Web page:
Every generation is evil in its own way. But God pours out grace to every generation, and each generation responds to this grace in its own way. Generation after generation, God continues to gather a people to himself so that he can offer forgiveness, healing, and love to the people he created.

Do we live in an evil generation? Yes, in some ways we do. But in the midst of all the sin, division, hatred, and violence that surround us, we can still take courage. God is not limited by our sins no matter how serious they are. He still reaches out to men and women, and people still respond to him. No matter how bad things may seem, there is always a glimmer of hope, not because of who we are or what we do, but because of God's surpassing love and mercy toward us. We just need to open our eyes to see it.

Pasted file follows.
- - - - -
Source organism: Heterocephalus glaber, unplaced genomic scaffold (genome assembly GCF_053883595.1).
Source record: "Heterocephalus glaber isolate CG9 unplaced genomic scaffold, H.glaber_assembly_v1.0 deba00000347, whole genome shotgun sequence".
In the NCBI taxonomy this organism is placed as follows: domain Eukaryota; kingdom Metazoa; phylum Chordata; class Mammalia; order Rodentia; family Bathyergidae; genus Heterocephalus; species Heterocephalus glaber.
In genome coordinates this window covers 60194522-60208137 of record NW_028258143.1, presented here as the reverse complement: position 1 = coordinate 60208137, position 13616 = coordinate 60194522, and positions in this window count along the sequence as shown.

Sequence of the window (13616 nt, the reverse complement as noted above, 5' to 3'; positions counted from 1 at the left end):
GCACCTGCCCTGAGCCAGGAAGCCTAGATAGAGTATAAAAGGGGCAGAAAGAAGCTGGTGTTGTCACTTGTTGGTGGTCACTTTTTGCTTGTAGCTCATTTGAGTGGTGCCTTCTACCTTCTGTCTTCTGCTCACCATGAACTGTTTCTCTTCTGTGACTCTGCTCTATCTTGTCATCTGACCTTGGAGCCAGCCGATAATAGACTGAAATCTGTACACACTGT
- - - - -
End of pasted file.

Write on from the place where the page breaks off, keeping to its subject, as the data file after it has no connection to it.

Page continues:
"Holy Spirit, help me to find your presence in this generation. Help me also to hold onto my hope and trust in you."

Galatians 4:22-24, 26-27, 31–5:1
Psalm 113:1-7


We heard in today's first Holy Scripture: "For freedom Christ set us free; so stand firm and do not submit again to the yoke of slavery." Freedom. We love freedom right? But what about the freedom our Lord Christ died for? What about that kind of freedom? The kind that loosens us from the dungeons that the world locks people in, with false idols, ideas, and addictions? The kind of freedom only found when one is bound with Him? Tied with Him? So not much seems to matter, if there is not much love of Christ. His life was free. Born in a manger. No place to call a home. But Heaven.